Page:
Entropy numbers
Suppose now that \(\{ X_t : t \in T \}\) is subgaussian with respect to the distance \(d\). Our goal is to get some control on \(\E \max_{t \in T} X_t\), and one of the central tenants of the theory is that we can do this using just the geometry of the distance \(d\). Let’s suppose that \(d\) is symmetric \(d(s,t)=d(t,s)\) for all \(s,t \in T\), and that it satisfies the triangle inequality:
\[d(s,t) \leq d(s,u) + d(u,t)\,,\qquad \forall u,s,t \in T\,.\]Define the quantity \(e_h(T,d)\) as the smallest radius \(r\) such that \((T,d)\) can be covered by at most \(2^{2^h}\) balls of radius \(r\), where a ball in \((T,d)\) is given by
\[B(t, r) \seteq \{ s \in Y : d(s,t) \leq r \}\,.\]It follows by a greedy construction that there exists a “net” \(N_h \subseteq T\) such that \(|N_h| \leq 2^{2^h}\) and every point of \(T\) is within distance at most \(e_h(T,d)\) of a point in \(N_h\).
It is useful to think of \(N_h\) as the “best” uniform approximation of \((T,d)\) when one is only allowed to use \(2^{2^h}\) points. Let’s fix any such sets \(\{N_h : h=0,1,2,\ldots\}\).
Let \(\pi_h : T \to N_h\) be a map that satisfies
\[\begin{equation}\label{eq:pih} d(t, \pi_h(t)) \leq e_h(T,d)\,\qquad \forall t \in T\,. \end{equation}\]For instance, a natural choice is for \(\pi_h(t)\) to map \(t\) to the closest point of \(N_h\), but we will only need \eqref{eq:pih}.
A multilevel union bound
Now define
\[U_h \seteq \{ (t, t') : t \in N_{h}, t' \in N_{h+1}, d(t,t') \leq 2 e_h(T,d) \}\,.\]Think of these as the “edges” from points in \(N_{h+1}\) to nearby points in \(N_h\). Let us denote the event
\[\mathcal{E}_h(\lambda) \seteq \left\{|X_t - X_{t'}| \leq 2 \lambda e_h(T,d),\ \forall (t,t') \in U_h \right\}.\]If we think about \(U_h\) as containing “edges” that gets stretched to random lengths, then this event entails no edge of \(U_h\) being stretched too much. Since every pair in \(U_h\) is within distance \(2 e_h(T,d)\), a union bound combined with \eqref{eq:subgaussian} gives
\[\begin{align*} \P\left(\mathcal{E}_h(\lambda) \right) &\geq 1 - |U_h| e^{-c \lambda^2} \\ &\geq 1 - |N_h| |N_{h+1}| e^{-c \lambda^2} \\ &\geq 1 - 2^{2^{h+2}} e^{-c \lambda^2}\,, \end{align*}\]where we have used the obvious bound \(\abs{U_h} \leq \abs{N_h} \abs{N_{h+1}}\) and the fact that \(\abs{N_h} \abs{N_{h+1}} \leq 2^{2^h} 2^{2^{h+1}}\).
A natural choice is now \(\lambda \seteq 4 \frac{\alpha}{c} 2^{h/2}\) for some number \(\alpha > 0\) we will choose later. If we define \(\mathcal{E}_h \seteq \mathcal{E}_h((\alpha/c) 2^{(h+2)/2})\), then the preceding bound gives us
\[\begin{equation}\label{eq:Ehtail} \P\left(\mathcal{E}_h\right) \geq 1 - 2^{2^{h+2}} e^{-2 \alpha 2^{h+2}} \geq 1 - e^{-\alpha 2^{h}}\,. \end{equation}\]Note that the leading constant is not so important, we just wanted a clean form for the lower bound. The real point here is that \(\lambda\) is scaling like \(2^{h/2}\), and the probability of \(\mathcal{E}_h\) not occurring can be summed over all \(h \geq 0\), since it’s doubly geometric.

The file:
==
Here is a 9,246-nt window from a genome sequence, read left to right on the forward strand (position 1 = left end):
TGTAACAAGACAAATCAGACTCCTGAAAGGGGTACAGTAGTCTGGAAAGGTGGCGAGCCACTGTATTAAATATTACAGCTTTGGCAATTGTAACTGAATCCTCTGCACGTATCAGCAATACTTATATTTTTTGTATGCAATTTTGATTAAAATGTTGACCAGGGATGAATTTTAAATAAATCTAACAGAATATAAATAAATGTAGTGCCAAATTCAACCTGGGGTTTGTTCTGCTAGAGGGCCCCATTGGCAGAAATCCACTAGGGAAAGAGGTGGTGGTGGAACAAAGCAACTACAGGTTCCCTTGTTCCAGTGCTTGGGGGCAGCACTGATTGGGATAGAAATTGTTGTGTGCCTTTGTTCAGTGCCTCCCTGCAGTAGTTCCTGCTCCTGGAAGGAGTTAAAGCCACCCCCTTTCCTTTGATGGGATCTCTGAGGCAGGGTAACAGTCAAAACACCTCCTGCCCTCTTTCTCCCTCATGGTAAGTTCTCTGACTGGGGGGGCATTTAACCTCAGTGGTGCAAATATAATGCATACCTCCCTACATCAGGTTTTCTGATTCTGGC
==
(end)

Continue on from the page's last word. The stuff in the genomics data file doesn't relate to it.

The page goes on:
If we now simply take a union bound over \(h=0,1,2,\ldots,\), we get
\[\begin{equation}\label{eq:Ehall} \Pr\left(\mathcal{E}_0 \wedge \mathcal{E}_1 \wedge \mathcal{E}_2 \wedge \cdots \right) \geq 1 - \sum_{h \geq 0} e^{-\alpha 2^h} \geq 1 - 2 e^{-\alpha}\,. \end{equation}\]The chaining argument
We’ve gone through all this effort because it turns out that if \(\mathcal{E}_h\) holds for every \(h \geq 0\), it gives us a bound on \(\E \max_{t \in T} (X_t - X_{t_0})\), where \(\{t_0\} = N_0\) (note that \(N_0\) could be any fixed point of \(T\)). The argument goes via chaining. Consider first the infinite telescoping sum
\[X_t - X_{t_0} = \cdots + \left(X_{\pi_{h+2}(t)} - X_{\pi_{h+1}(t)}\right) + \left(X_{\pi_{h+1}(t)} - X_{\pi_h(t)}\right) + \cdots + \left(X_{\pi_1(t)} - X_{\pi_0(t)}\right)\]If we think of this as a chain, then every link in the chain is going to lie in some set \(U_h\), and thus having control on the stretch of all the “edges” we considered previously will give us control on every term in this chain. You can assume the sum is finite if you like, because
\[\E \max_{t \in T} (X_t - X_{t_0}) = \max_{S \subseteq T : |S| < \infty} \E\max_{t \in S} (X_t - X_{t_0})\,,\]Now, note that \(\pi_h(t) \in N_h\) and \(\pi_{h+1}(t) \in N_{h+1}\), and by the triangle inequality
\[d(\pi_h(t), \pi_{h+1}(t)) \leq d(\pi_h(t), t) + d(\pi_{h+1}(t), t) \leq e_h(T,d) + e_{h+1}(T,d) \leq 2 e_{h}(T,d)\,.\]In other words, \((\pi_h(t), \pi_{h+1}(t)) \in U_h\), and therefore
\[\mathcal{E}_h \implies |X_{\pi_{h+1}(t)} - X_{\pi_h(t)}| \leq 8 \frac{\alpha}{c} 2^{h/2} e_h(T,d)\,.\]And therefore the telescoping representation of \(X_t - X_{t_0}\) gives us
\[\mathcal{E}_0 \wedge \mathcal{E}_1 \wedge \mathcal{E}_2 \wedge \cdots \implies |X_t - X_{t_0}| \leq 8 \frac{\alpha}{c} \sum_{h \geq 0} 2^{h/2} e_h(T,d)\,.\]Combining this with \eqref{eq:Ehall} gives
\[\P\left(|X_t - X_{t_0}| \leq 8 \frac{\alpha}{c} \sum_{h \geq 0} 2^{h/2} e_h(T,d),\quad \forall t \in T\right) \geq 1 - 2 e^{-\alpha}\,.\]By integrating over \(\alpha\), one immediately concludes that
\[\E \max_{t \in T} X_t \leq \E \max_{t \in T} |X_t - X_{t_0}| \lesssim \frac{1}{c} \sum_{h \geq 0} 2^{h/2} e_h(T,d)\,.\]This is known as Dudley’s entropy bound.